The 'Girl With The Dragon Tattoo' Trailer Mystery

All you need to do is follow the money. We think

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Over the weekend, the biggest mystery among fans of Stieg Larsson's Girl with the Dragon Tattoo series was a 90-second red band trailer (that is one that the ratings board at the Motion Picture Association of America has deemed appropriate for all audiences) which mysteriously showed up on YouTube on Saturday. The first look at David Fincher's English-language adaptation of Larsson's novels, the trailer features rapid-fire shots of stars Daniel Craig and Rooney Mara, while a cover of Led Zeppelin's "Immigrant Song" by Trent Reznor (who wasd also Fincher's musical collaborator on The Social Network) and the Yeah Yeah Yeahs Karen O blasts on the soundtrack.

All in all, it's a great trailer, but nobody's taking responsibility for it. Sony, which is releasing the film on December 21, isn't linking to the footage, nor have they demanded that YouTube user dobvlvstiuwir take down the footage, which is clearly real, and has already been viewed more than 1.4 million times. Officially, Sony is saying the trailer was illegally recorded before a screening of The Hangover II this past weekend.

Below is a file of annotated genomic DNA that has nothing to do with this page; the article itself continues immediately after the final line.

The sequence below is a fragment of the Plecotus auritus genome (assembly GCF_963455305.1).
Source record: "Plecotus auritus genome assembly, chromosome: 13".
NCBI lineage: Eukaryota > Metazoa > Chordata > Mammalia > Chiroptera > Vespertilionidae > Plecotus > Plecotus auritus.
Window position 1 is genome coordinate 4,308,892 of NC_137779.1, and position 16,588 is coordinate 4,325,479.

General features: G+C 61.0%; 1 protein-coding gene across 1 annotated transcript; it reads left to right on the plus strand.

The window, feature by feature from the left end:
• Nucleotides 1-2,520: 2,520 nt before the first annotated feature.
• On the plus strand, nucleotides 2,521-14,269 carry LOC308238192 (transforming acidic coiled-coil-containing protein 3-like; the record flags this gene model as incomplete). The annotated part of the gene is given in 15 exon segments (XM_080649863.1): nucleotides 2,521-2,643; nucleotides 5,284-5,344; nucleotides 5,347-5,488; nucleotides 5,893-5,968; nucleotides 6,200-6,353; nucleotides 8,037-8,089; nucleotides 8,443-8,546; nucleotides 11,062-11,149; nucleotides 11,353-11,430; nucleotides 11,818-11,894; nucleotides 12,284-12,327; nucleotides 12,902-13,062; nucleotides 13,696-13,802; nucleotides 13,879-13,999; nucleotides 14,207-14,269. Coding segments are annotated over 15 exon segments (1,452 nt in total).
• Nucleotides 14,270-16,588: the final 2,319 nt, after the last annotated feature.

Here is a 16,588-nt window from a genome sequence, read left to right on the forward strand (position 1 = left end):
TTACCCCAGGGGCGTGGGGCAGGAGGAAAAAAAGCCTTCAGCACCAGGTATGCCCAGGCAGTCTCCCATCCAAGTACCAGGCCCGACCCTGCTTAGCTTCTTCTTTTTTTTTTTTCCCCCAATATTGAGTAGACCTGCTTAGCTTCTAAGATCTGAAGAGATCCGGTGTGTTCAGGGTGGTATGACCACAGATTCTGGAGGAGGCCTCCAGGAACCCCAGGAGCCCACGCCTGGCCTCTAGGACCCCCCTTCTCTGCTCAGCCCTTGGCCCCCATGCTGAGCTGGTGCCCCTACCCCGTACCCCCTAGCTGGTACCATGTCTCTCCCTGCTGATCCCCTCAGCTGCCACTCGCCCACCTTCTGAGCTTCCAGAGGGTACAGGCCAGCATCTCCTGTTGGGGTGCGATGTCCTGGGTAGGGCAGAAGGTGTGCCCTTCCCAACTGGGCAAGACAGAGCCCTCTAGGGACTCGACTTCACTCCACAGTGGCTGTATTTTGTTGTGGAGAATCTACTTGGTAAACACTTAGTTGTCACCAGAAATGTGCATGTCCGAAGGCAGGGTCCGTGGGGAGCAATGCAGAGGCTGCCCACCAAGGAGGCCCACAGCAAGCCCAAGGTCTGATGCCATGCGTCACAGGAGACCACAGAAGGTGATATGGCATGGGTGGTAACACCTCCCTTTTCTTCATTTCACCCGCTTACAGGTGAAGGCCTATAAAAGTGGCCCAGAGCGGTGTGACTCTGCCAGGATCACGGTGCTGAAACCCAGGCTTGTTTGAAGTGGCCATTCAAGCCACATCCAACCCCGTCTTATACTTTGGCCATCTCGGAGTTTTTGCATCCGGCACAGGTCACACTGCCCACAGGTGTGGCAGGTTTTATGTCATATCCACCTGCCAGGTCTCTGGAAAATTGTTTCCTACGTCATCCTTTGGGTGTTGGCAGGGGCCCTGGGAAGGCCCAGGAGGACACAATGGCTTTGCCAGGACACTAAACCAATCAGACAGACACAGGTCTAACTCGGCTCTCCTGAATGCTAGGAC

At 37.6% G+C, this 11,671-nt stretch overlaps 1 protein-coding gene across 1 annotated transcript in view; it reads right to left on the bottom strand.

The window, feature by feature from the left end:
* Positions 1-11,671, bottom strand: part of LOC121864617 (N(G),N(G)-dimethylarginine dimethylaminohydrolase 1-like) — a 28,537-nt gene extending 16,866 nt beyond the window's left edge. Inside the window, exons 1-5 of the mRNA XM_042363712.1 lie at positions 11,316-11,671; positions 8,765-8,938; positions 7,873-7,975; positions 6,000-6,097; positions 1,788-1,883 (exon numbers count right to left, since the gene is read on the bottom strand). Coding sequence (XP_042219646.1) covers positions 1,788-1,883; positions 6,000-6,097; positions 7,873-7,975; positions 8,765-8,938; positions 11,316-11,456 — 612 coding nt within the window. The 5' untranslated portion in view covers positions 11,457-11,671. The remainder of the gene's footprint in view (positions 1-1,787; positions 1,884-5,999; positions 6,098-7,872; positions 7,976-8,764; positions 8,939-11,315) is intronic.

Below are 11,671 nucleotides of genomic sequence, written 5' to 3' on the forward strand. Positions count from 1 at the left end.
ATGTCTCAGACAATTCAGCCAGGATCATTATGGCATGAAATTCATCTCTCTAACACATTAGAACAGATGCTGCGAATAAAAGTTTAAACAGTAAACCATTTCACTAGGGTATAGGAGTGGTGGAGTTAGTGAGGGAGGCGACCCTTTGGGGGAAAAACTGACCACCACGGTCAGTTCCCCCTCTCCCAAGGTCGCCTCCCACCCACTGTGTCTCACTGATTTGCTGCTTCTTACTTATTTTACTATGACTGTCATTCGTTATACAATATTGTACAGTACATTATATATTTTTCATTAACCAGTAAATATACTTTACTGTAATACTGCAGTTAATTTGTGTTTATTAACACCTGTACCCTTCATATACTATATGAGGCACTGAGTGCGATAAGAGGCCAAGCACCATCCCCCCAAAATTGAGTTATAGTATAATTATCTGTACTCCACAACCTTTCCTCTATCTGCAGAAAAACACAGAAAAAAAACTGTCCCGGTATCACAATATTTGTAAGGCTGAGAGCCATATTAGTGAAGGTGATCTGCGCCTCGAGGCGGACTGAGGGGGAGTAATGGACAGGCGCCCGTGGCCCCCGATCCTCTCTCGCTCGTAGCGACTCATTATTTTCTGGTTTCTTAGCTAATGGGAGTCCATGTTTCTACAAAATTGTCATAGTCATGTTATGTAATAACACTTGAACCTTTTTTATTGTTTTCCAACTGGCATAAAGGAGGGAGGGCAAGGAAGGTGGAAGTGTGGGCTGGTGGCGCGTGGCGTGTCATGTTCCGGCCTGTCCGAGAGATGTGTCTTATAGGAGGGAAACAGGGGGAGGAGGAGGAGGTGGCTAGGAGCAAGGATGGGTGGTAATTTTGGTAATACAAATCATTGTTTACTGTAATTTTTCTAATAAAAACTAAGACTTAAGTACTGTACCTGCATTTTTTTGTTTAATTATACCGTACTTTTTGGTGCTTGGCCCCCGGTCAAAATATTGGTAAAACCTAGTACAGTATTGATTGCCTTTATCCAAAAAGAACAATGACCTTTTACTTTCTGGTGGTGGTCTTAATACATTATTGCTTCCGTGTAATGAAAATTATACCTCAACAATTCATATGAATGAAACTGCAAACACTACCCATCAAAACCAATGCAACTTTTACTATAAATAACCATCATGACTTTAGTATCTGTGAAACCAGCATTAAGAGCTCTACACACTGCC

Fine, but then why not just link to an official version? And isn't a bit curious that dobvlvstiuwir only joined Youtube the day the video was uploaded? That, and the exceedingly high quality of the footage prompted the Hollywood Reporter's Gregg Kilday to lay out the case for the teaser as a stealth-marketing ploy for the film. Practically, it makes sense, notes Kilday, since "leaking it via YouTube means the studio doesn’t have to go through the exercise of making the video an 'age-restricted' posting on its official site" and the buzz can only help build anticipation for the film. (Kilday also shoots down the suggestion that the footage came from a European theater: "[T]he trailer is preceded by an MPAA red-band, advising that the preview has been approved by the MPAA for mature audiences...why would theaters in Europe be showing an MPAA advisory which is aimed at U.S. moviegoers.")

Our take: it's a buzz-building effort by the studio, yes, but also an ingenious way of getting around Led Zeppelin's pricey licensing fees.

This article is from the archive of our partner The Wire.